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Lions Roar : May 2009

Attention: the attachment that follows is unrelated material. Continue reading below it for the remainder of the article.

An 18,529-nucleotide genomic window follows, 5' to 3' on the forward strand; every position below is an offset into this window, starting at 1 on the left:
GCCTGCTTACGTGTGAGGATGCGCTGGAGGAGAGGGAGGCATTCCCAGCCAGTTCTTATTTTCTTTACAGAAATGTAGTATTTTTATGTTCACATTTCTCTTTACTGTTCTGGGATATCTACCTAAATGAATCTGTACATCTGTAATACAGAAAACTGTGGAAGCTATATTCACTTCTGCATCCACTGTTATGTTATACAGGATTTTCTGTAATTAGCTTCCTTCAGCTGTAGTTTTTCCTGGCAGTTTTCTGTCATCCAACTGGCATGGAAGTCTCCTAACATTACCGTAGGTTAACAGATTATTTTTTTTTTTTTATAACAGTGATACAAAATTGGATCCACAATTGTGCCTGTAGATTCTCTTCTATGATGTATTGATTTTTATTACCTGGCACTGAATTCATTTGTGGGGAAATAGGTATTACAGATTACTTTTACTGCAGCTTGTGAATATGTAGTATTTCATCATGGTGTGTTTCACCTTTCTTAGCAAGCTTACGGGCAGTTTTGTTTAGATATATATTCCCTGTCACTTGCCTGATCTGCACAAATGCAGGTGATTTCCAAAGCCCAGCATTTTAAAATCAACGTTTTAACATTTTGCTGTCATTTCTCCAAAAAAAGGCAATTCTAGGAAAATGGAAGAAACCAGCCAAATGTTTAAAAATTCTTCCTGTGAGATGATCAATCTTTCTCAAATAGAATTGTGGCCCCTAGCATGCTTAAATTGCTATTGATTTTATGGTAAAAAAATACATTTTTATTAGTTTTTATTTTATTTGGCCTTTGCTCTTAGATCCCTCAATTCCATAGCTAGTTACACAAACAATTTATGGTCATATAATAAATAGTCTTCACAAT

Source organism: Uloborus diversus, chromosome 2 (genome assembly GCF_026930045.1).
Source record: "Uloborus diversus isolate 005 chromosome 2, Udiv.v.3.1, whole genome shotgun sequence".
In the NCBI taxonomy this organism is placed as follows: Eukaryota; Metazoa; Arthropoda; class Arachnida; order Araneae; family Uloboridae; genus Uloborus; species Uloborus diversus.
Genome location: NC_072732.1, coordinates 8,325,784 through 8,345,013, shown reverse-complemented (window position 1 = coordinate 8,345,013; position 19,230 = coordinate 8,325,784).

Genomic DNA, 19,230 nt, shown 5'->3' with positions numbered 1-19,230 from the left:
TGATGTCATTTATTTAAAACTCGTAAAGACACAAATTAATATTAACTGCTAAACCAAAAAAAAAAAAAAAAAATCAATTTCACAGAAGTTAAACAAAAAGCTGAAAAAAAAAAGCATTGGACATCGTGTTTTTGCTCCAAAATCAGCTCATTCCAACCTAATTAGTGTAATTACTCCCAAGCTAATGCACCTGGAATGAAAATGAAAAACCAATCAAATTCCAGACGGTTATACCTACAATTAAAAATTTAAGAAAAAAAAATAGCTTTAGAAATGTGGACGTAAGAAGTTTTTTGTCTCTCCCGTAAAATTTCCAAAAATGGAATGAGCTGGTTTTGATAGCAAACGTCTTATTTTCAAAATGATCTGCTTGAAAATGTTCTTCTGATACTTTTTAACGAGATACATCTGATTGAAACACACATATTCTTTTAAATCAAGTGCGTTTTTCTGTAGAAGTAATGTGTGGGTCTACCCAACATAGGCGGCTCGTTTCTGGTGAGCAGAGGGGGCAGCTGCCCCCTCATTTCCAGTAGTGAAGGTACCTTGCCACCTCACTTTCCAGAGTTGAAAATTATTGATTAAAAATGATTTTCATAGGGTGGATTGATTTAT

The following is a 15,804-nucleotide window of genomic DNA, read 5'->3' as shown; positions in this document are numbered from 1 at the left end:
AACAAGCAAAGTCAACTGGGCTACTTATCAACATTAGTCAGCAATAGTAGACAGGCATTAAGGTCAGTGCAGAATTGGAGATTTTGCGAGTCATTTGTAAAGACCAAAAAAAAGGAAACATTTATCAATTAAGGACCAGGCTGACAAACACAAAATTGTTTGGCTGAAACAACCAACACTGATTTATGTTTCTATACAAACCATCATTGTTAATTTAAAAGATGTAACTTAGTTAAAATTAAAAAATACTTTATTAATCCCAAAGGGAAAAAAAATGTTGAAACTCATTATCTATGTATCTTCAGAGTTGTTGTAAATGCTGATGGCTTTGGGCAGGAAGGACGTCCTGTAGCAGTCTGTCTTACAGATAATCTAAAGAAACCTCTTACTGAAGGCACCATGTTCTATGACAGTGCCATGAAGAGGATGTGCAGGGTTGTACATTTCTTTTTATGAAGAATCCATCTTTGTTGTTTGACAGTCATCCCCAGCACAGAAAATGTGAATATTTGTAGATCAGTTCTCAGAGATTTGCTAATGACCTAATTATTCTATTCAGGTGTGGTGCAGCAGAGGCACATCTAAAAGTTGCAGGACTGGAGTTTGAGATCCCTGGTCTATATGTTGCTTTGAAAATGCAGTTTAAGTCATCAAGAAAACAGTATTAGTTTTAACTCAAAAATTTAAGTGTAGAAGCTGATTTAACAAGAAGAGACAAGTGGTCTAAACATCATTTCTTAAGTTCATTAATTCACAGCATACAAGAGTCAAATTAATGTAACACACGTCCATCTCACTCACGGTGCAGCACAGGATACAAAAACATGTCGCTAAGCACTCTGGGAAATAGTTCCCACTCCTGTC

49 SHAMBHALA SUN MAY 2009 the discomfort of being ruled by them. I can’t promise you that it will always be pleasant simply to rest in the awareness of your thoughts, feelings, and sensations—and to recognize them as in- teractive creations of your own mind and body. In fact, I can pretty much guarantee that looking at yourself this way will be, at times, extremely unpleasant. But the same can be said about beginning anything new, wheth- er it’s going to the gym, starting a job, or beginning a diet. the first few months are always difficult. It’s hard to learn all the skills you need to master a job; it’s hard to motivate yourself to exercise; and it’s hard to eat healthfully every day. But after a while the difficul- ties subside; you start to feel a sense of pleasure or accomplish- ment, and your entire sense of self begins to change. meditation works the same way. For the first few days you might feel very good, but after a week or so, practice becomes a trial. You can’t find the time, sitting is uncomfortable, you can’t focus, or you just get tired. You hit a wall, as runners do when they try to add an extra half mile to their exercise. the body says, “I can’t,” while the mind says, “I should.” neither voice is particu- larly pleasant; in fact, they’re both a bit demanding. Buddhism is often referred to as the “middle way” because it offers a third option. If you just can’t focus on a sound or a candle flame for one second longer, then by all means stop. Oth- erwise, meditation becomes a chore. You’ll end up thinking, “Oh no, it’s 7:15. I have to sit down and cultivate awareness”. no one ever progresses that way. On the other hand, if you think you could go on for another minute or two, then go on. You may be surprised by what you learn. You might discover a particular thought or feeling behind your resistance that you didn’t want to acknowledge. Or you may simply find that you can actually rest your mind longer than you thought you could. that discovery alone can give you greater confidence in yourself. But the best part of all is that no matter how long you practice, or what method you use, every technique of Buddhist medita- tion ultimately generates compassion. Whenever you look at your mind, you can’t help but recognize your similarity to those around you. When you see your own desire to be happy, you can’t avoid seeing the same desire in others. and when you look clearly at your own fear, anger, or aversion, you can’t help but see that everyone around you feels the same fear, anger, and aver- sion. this is wisdom—not in the sense of book learning, but in the awakening of the heart, the recognition of our connection to others, and the road to joy. ♦ Reprinted from joyful Wisdom: embracing change and Finding Freedom, by Yongey mingyur Rinpoche. © 2009 by Yongey mingyur Rinpoche. Published by harmony Books, a division of Random house, Inc. helped to resolve his problem as a young man with panic at- tacks. his teaching has been well-received by the increasing numbers of researchers who are seeking to verify the results of meditation in Western scientific terms. three of mingyur Rinpoche’s brothers are also well-known Dzogchen teachers. the eldest, chokyi nyima Rinpoche, has been a highly influential teacher for the past twenty-five years. his books include Union of mahamudra and Dzogchen and Present Fresh Wakefulness. Drubwang tsoknyi Rinpoche has a seat in nepal that is home to a monastery, international medi- tation center, and translation committee. From his other seat, in crestone, colorado, tsoknyi Rinpoche travels extensively in the West presenting teachings in a style similar to his father’s, but in colloquial english. he is author of Carefree Dignity and Fearless Simplicity. tsikey chokling Rinpoche, author of Lotus Ocean, is considered the reincarnation of the tibetan master who discovered the secret teachings that formed the basis for much of tulku Urgyen’s teaching. ♦ Joyful Son Mingyur Rinpoche comes from an extraordinary family devoted to the teachings known as “the Great Perfection.” Barry Boyce has their story. mingyur Rinpoche at age seven, with Tsoknyi Rinpoche and their father, Tulku Urgyen Rinpoche. phOtOBYmIchaeLgODenaU